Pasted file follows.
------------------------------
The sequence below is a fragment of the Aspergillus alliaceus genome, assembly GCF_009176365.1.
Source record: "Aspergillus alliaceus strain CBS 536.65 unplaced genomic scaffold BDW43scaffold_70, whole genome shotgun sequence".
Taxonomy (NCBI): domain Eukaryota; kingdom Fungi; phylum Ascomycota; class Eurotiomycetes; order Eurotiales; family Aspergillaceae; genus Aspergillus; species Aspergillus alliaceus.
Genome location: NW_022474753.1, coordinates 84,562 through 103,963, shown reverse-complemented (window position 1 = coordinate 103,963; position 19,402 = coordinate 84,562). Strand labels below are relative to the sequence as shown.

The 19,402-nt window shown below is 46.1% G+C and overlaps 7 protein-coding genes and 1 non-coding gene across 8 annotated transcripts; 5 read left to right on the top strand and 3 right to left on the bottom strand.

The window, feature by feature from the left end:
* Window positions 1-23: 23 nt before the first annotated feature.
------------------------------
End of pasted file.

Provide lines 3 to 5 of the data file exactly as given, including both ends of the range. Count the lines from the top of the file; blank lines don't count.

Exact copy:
Taxonomy (NCBI): domain Eukaryota; kingdom Fungi; phylum Ascomycota; class Eurotiomycetes; order Eurotiales; family Aspergillaceae; genus Aspergillus; species Aspergillus alliaceus.
Genome location: NW_022474753.1, coordinates 84,562 through 103,963, shown reverse-complemented (window position 1 = coordinate 103,963; position 19,402 = coordinate 84,562). Strand labels below are relative to the sequence as shown.

The 19,402-nt window shown below is 46.1% G+C and overlaps 7 protein-coding genes and 1 non-coding gene across 8 annotated transcripts; 5 read left to right on the top strand and 3 right to left on the bottom strand.